Terrence Dixon: Tales of an Accelerated Future
New MySpace is taking great pains to make it clear that it is a place for music; every detail, from the spinning record that takes up the homepage to the blatant shout-out to musicians in the blurb, makes it clear that MySpace, under the leadership of Justin Timberlake, is sticking to its reputation as a great place for music to be unearthed and shared.
As garish or difficult to use as it is often accused of being now, the MySpace of roughly 2006 – 2009 was a utopia for new music, as bands had complete control over how and when they released tracks, the level of intimate chatter they could have with fans, and what colour font they wrote their “About Me” in. It rapidly became the easiest way for musicians to build followings, and for those of us who were in those followings, it created a strange, HTML-encoded nostalgia that means we associate some of our most cherished musical discoveries and identifications with a screen full of flashing GIFs and sycophantic, fan-written comments. Read on to discover our ten most fondly remembered MySpaces from this distant pre-tweet era.
At a time when skinny jeans and funky hair were trendy, The Teenagers, whose eccentricity and explicit lyrics were their selling point, naturally stood out. Remember Homecoming? It was the theme tune to my first year of university. It’s simple, straight-forward and catchy, and that’s why it grabs attention so easily. The soft porn-y background pictures of their Myspace website also go together with the idea of MP3s and pictures of half naked pretty girls, an idea championed by the now-defunct Fluokids blog. [KKYC]
The three members of that astounding band that defined those years into typographic abyss curated their comments section, so it was stuffed entirely of pagan, surgical and wasteland GIFs left by fans, laid over a stark white background. This one late night in winter 2008, I literally scared myself silly staring at this page with their appallingly beautiful noise surging through my headphones. It was a weird time in my life, granted, but a pretty incredible way of using the internet for visceral reaction. [CRJ]
Full of occult mysticism, obscure references, garish collages and a lot of dumb humour, Klaxons’ Myspace page was a perfect piece of art that was imitated by pretty much every dayglo-leaning band of the excellently inventive, oft-mocked new rave era. [SB]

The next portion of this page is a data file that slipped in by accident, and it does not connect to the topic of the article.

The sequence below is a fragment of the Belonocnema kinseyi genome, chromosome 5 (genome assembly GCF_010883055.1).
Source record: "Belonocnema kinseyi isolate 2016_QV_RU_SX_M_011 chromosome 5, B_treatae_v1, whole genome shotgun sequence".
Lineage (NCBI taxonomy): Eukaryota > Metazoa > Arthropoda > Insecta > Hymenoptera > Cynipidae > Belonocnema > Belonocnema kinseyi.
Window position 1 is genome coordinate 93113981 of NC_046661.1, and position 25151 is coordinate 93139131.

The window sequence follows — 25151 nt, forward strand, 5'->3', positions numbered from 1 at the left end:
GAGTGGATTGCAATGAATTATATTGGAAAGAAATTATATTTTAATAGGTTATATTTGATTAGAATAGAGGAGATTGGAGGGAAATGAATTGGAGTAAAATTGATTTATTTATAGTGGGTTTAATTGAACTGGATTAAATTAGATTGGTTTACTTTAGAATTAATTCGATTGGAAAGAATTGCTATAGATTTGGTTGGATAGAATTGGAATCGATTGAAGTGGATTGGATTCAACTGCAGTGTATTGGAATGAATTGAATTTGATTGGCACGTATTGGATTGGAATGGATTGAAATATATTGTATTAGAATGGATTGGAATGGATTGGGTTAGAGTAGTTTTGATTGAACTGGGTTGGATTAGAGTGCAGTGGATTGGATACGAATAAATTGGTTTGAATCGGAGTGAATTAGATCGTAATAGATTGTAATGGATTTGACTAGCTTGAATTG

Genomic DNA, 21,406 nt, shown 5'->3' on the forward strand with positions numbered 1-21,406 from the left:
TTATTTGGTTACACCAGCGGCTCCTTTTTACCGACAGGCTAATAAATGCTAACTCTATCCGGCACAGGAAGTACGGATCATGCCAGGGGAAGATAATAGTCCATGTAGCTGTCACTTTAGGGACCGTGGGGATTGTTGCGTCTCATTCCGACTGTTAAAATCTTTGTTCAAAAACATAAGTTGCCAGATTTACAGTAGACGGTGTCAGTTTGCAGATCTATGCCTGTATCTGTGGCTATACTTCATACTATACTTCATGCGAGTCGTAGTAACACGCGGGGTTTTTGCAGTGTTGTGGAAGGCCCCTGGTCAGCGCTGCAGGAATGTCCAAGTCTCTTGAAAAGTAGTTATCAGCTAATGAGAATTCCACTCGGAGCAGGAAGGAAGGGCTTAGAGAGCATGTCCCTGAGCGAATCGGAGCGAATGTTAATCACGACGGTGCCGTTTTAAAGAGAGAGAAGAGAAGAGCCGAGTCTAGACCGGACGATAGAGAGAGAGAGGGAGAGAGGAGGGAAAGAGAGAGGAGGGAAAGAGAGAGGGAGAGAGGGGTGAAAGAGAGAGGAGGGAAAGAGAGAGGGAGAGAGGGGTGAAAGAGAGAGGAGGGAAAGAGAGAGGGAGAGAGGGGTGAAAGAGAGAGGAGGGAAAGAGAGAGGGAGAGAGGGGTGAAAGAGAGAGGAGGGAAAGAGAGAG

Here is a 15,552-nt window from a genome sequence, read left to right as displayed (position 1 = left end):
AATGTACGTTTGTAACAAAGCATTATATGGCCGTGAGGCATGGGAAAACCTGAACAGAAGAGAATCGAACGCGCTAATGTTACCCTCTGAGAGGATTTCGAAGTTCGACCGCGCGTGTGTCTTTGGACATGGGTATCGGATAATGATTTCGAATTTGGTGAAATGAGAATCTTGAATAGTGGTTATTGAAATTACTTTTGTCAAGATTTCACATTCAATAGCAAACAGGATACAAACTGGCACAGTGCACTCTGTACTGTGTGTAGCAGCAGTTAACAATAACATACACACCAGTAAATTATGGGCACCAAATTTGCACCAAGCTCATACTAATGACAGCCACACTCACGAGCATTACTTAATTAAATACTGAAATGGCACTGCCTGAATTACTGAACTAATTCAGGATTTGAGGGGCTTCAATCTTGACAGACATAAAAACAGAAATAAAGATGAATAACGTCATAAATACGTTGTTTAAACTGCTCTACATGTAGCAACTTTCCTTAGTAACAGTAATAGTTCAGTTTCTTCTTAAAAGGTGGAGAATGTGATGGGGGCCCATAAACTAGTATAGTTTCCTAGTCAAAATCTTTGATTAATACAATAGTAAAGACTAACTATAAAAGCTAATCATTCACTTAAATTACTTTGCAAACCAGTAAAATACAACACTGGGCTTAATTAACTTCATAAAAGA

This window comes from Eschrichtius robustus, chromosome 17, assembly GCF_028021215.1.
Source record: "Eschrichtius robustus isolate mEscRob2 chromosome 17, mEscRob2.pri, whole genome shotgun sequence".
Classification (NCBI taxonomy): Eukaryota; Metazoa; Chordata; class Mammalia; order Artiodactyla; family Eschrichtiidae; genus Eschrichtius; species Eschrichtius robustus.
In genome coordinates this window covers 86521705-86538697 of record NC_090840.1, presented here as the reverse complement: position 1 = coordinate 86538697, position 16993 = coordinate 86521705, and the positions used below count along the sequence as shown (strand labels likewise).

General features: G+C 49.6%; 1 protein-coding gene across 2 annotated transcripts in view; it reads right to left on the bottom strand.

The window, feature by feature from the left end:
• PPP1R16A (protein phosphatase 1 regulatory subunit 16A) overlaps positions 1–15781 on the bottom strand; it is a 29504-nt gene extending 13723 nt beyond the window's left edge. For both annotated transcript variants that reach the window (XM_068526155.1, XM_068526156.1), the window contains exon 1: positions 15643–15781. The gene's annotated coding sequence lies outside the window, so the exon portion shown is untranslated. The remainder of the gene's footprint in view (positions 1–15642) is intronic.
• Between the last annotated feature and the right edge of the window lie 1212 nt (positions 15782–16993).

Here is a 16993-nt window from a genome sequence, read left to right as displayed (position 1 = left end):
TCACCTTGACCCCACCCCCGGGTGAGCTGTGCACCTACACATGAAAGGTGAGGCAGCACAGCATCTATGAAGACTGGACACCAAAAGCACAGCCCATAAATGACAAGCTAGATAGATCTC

The low quality demo mp3 was the way of hearing bands from the Myspace age, as songs ripped using sites such as myspacegrab or file2hd came in a horrendous quality as standard. My demo of Late Of The Pier’s 7beat will only ever exist as a 96kbps mp3 – it’s the digital equivalent of vinyl crackle. [SB]
Now stripped back to a static player, at its 2008 height / nadir, Autechre’s page operated with moving comments section, multiple players and a background that repeated itself ad nasuem. Open only to those willing to shift brain patterns to its inner logic, it was a pretty fluent translation of the band’s music into the digital realm. [CRJ]
M.I.A. once posted a blog on MySpace called “HAPPY NU EARS”, which consisted entirely of the words: “HOPE YOU GET SOME…AND CLEAN OUT THE OLD SOUNDS THAT’S SWIMIN BETWEEN EM”. This kind of outburst, combined with the general sensory abuse that formed her profile, made her one of the most immediately personable, silly and outspoken presences on MySpace. [AC]
With MySpace, bands could completely reinvent themselves in a second. All you had to do was change your layout and delete some pictures. RAT:ATT:AGG, an inferior post-Test Icicles project, sold CDs and t-shirts bearing their name but one day decided to change it to ‘Wrists’. They updated all of their artwork to correspond with this before breaking up completely about a week later. [SB]
The thing with Myspace is that it’s similar to Youtube in present days. You spend all day on the site browsing what people’s favourite bands are; you also get a chance to listen to (usually lo-quality) MP3s for free. Most of the time they’re not that impressive. But sometimes you do get lucky, and will discover an amazing band, like Friendly Fires. I discovered Friendly Fires through MySpace back then, they didn’t even have a profile picture at the time. Mysterious. I even went to Paris for their gig, just so I could hear Paris live. [KKYC]
An example of how to use Myspace’s current configuration well, with only the essential info – Soundcloud players, Vimeos, mercy inks, tour info and – of course – friend count. Personally, I still miss the obligatory spam rappers sounding off automatically in the comments section, which this page’s functionality doesn’t allow. That aside, it’s tasteful, it works, it represents him well, and it shows what MySpace could perhaps have been, or will be. [CRJ]
To include Lil B in this list is to stretch the rules a little bit – after all, the prolific Bay Area rapper didn’t have one MySpace page, but over a hundred and fifty. With an artist who aimed for sheer volume, uploading thousands of tracks in a year, one simple, limited page was not enough. For many MySpace musicians, by 2010 it had become cool to strip back on the features the site offered, using minimalist design (or as minimalist as MySpace would allow), a handful of demos and hidden friends and comments. Lil B reacted against any such trend, flooding MySpace with as much content as he liked with little regard for quality control or for his audience. The Based God never so much made himself into a brand as he made himself overwhelmingly unavoidable, a presence that constantly loomed intimidatingly large on the increasingly twee MySpace landscape. [AC]